Anthony Burgess

1985

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In characteristically daring style, Anthony Burgess combines two responses to Orwell's 1984 in one book. The first is a sharp analysis: through dialogues, parodies and essays, Burgess sheds new light on what he called 'an apocalyptic codex of our worst fears', creating a critique that is literature in its own right.

Part two is Burgess' own dystopic vision, written in 1978. He skewers both the present and the future, describing a state where industrial disputes and social unrest compete with overwhelming surveillance, security concerns and the dominance of technology to make life a thing to be suffered rather than lived.

Together these two works form a unique guide to one of the twentieth century's most talented, imaginative and prescient writers. Several decades later, Burgess' most singular work still stands.

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342 printed pages

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Quotes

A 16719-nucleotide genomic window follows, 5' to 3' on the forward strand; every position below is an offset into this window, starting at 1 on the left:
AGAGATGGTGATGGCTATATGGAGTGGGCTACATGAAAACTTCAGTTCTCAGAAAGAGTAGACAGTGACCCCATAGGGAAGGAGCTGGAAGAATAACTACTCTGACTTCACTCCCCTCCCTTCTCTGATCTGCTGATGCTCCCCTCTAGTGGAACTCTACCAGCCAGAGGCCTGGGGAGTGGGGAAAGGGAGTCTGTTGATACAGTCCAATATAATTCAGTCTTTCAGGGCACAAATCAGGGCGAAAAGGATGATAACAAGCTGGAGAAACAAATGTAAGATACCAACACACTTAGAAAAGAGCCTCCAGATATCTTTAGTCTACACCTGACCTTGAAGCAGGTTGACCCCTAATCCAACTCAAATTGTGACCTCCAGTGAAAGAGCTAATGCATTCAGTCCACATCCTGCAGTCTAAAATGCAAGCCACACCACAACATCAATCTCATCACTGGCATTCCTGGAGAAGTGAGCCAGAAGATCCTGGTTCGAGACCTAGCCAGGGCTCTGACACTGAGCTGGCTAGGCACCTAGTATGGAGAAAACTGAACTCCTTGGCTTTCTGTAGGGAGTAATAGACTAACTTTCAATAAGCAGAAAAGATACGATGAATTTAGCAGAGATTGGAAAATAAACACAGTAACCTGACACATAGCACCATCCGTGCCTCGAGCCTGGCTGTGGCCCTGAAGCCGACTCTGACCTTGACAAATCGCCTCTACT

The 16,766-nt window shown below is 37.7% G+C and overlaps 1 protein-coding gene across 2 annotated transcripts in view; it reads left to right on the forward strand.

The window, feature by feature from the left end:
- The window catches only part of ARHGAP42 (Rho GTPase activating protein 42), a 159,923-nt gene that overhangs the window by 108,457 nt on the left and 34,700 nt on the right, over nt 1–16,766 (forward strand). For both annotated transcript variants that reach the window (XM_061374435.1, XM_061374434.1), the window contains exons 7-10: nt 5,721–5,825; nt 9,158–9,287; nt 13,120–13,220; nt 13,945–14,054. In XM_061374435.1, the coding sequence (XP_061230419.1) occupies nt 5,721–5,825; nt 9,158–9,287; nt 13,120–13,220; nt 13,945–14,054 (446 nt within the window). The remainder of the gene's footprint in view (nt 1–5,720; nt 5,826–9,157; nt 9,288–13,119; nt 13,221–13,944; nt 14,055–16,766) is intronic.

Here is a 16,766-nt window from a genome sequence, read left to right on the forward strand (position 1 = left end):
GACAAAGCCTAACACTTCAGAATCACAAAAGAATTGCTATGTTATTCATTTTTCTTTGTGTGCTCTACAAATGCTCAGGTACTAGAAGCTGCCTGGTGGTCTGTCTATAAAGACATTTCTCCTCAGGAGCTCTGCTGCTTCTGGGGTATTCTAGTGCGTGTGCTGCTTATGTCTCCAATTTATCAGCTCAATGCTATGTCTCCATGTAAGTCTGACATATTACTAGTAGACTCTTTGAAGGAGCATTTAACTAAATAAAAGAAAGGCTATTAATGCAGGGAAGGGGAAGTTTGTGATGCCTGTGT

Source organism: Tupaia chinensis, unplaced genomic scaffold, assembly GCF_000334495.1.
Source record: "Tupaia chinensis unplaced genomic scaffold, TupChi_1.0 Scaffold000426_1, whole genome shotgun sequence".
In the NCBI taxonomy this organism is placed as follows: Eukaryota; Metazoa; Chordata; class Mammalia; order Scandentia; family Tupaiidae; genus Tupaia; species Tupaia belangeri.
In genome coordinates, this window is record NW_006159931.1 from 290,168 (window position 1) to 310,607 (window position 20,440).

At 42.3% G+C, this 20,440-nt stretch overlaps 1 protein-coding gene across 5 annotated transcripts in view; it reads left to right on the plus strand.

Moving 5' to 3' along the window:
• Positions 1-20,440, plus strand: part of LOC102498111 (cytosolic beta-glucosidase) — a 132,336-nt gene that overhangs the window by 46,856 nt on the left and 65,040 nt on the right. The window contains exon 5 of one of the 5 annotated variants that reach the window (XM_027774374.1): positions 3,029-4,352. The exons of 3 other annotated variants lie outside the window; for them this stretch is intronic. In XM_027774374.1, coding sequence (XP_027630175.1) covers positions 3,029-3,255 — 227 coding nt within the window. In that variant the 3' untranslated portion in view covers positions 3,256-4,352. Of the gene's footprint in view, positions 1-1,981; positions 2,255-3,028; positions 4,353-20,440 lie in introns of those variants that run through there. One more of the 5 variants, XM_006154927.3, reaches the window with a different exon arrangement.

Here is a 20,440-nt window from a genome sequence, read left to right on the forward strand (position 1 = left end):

Мария Евдокимоваhas quoted2 years ago
    Youth is part of a process, but it is important to the young that it be represented as a quasi-permanency, something static, almost spatial.
    Мария Евдокимоваhas quoted2 years ago
    structure for building one. Bakunin made an idiosyncratic dialectic for his own use. History was moving towards the building of a better world, therefore new things were better than old. If you destroyed old things, new things came into being to take their place. Ergo, let us all start to destroy old things.
    Мария Евдокимоваhas quoted2 years ago
    Hegelian definition of the human spirit – ‘an I that is a we and a we that is an I’ – seems to be reflected in Bakunin’s own ‘I do not want to be I, I want to be We,’ which in turn gives a meaning to Zamyatin’s title We.

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